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http://assets-s3.rollingstone.com/assets/images/album_review/dc431081ded8bc668770e283e789c9b0df42014c.jpg Breakfast In America

Supertramp

Breakfast In America

Rolling Stone: star rating
Community: star rating
5 0 0
June 14, 1979

Breakfast in America is a textbook-perfect album of post-Beatles, keyboard-centered English art rock that strikes the shrewdest possible balance between quasi-symphonic classicism and rock & roll. Whereas Supertramp's earlier LPs were bogged down by swatches of meandering, Genesis-like esoterica, the songs here are extraordinarily melodic and concisely structured, reflecting these musicians' saturation in American pop since their move to Los Angeles in 1977.

 

Supertramp's major problem is an increasing dichotomy between their rhapsodic aural style and a glib, end-of-the-empire pessimism. The music in "Gone Hollywood" is so suffused with romantic excitement that it's difficult to believe the ennui the lyrics claim: "So many creeps in Hollywood/...Ain't nothin' new in my life today." Though laced with nice, Beach Boys-style falsettos, "Goodbye Stranger," an uncharacteristically happy fantasy about endless one-night stands, seems far more honest.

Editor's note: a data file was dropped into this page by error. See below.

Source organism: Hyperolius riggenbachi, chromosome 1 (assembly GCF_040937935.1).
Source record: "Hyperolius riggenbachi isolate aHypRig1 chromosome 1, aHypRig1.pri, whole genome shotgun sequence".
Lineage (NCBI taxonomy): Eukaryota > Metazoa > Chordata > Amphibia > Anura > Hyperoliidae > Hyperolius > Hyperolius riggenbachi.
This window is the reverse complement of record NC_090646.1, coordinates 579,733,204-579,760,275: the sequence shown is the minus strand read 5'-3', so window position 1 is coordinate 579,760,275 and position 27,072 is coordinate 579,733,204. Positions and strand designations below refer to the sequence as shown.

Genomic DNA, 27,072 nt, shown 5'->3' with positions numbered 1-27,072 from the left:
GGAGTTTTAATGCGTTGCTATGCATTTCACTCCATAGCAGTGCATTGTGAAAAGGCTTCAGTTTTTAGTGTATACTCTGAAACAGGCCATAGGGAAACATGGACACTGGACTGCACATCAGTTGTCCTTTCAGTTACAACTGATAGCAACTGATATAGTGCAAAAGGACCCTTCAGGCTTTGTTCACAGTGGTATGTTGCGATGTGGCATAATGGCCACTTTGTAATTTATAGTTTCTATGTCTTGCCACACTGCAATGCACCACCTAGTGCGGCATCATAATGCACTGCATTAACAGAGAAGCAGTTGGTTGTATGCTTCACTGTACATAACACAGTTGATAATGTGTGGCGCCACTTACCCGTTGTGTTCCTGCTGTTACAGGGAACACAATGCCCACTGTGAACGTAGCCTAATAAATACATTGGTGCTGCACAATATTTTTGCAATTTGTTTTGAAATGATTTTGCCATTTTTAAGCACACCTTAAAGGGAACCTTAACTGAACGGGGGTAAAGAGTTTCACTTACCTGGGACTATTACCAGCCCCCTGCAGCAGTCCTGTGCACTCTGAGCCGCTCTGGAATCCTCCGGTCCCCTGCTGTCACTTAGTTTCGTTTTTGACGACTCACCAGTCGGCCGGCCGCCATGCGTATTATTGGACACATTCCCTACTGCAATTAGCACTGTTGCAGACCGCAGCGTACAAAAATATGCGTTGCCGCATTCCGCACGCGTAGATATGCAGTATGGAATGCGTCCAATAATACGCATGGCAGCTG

But the only cut that really wrestles the dichotomy is "The Logical Song." In this small masterpiece, singer Roger Hodgson enacts an Everyman who excoriates an education that preaches categorical jargon instead of knowledge and sensitivity. "And they showed me a world where I could be so dependable, clinical, intellectual, cynical," he declaims, reeling off three- and four-syllable assonances with a schoolboy's tongue in cheek worthy of Ray Davies and the Kinks. Flamenco flourishes and a hot sax break help deflate the tune's self-pity with a wonderfully wry humor.

The next "logical" thing for these guys to do with their awesome technique is to turn it more toward this sort of ironic drollery. Then Supertramp might become not only the best-sounding art-rock band in existence, but one of the most interesting.

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